We specialize in everything
If the world is really bigger, if you can find the best in the world to do what you want, no matter what it is you want, does that change things?
If I need an animator, I can find the world’s best animator. If I need a bond to insure my movie, I can find the best broker at selling completion bonds. If I need SEO help, get me the world’s best SEO person. If I need braces, I can find the best orthodontist in my area. Not the second-best or someone who will try really hard or someone who is pretty good at that and also good at other things. Sure, there are occasional tasks where a diagnostician with wide-ranging experience is important (but I’d argue that that’s a specialty in and of itself).
When choice is limited, I want a generalist. When selection is difficult, a jack of all trades is just fine.
But whenever possible, please bring me a brilliant specialist.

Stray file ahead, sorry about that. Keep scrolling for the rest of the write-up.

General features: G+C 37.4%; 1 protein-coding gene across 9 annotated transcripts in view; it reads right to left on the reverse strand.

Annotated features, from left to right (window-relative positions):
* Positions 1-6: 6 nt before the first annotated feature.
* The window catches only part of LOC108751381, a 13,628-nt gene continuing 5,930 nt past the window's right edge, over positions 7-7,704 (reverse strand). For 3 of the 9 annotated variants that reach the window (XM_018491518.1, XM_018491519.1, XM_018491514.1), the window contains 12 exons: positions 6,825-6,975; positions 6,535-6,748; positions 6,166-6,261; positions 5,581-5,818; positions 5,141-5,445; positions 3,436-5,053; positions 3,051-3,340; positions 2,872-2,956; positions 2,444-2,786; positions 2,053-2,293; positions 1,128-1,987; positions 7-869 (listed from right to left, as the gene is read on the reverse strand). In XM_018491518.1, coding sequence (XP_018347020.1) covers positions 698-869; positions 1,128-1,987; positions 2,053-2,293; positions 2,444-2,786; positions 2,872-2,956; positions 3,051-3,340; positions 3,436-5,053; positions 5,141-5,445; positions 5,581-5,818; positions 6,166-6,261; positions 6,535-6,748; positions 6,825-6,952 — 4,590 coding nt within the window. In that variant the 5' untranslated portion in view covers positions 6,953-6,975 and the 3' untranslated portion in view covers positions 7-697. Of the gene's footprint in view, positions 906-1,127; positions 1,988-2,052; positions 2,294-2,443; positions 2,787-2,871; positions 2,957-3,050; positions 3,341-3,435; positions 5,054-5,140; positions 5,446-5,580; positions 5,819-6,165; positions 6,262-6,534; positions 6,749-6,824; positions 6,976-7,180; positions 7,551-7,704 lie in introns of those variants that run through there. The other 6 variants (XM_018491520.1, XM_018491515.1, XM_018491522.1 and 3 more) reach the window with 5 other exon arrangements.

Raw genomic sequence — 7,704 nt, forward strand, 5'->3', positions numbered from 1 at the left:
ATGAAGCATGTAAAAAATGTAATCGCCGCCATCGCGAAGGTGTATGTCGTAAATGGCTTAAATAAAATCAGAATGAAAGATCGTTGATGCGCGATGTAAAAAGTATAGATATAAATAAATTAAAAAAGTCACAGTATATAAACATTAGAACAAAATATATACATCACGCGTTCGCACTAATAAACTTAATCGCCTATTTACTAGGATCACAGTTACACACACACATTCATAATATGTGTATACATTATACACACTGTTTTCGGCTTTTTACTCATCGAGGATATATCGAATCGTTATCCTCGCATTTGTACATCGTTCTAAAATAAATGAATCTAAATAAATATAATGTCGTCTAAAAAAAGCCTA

If you’re shaking your head in agreement with this obvious point, then the question is: tell me again why you’re a generalist?
[Forgive me, dear reader, for not being clear enough in the post above. I got a lot of mail, much of it mentioning Leonardo, etc. Here’s what I failed to say,
"It’s okay to specialize in being a generalist, of course. By that, I mean that there are many problems (like the diagnostic one mentioned above), where someone who can see wide and doesn’t have an allegiance to a particular solution is exactly the right person to call. I rely on generalists all the time, and so do you. My point is that you never call on these people when there’s a better specialist available. And in the old days, a little town could only support one generalist, so it wasn’t an issue. Today, especially in high-value situations, that’s just not the case. So, yes, generalize. And specialize in it!"]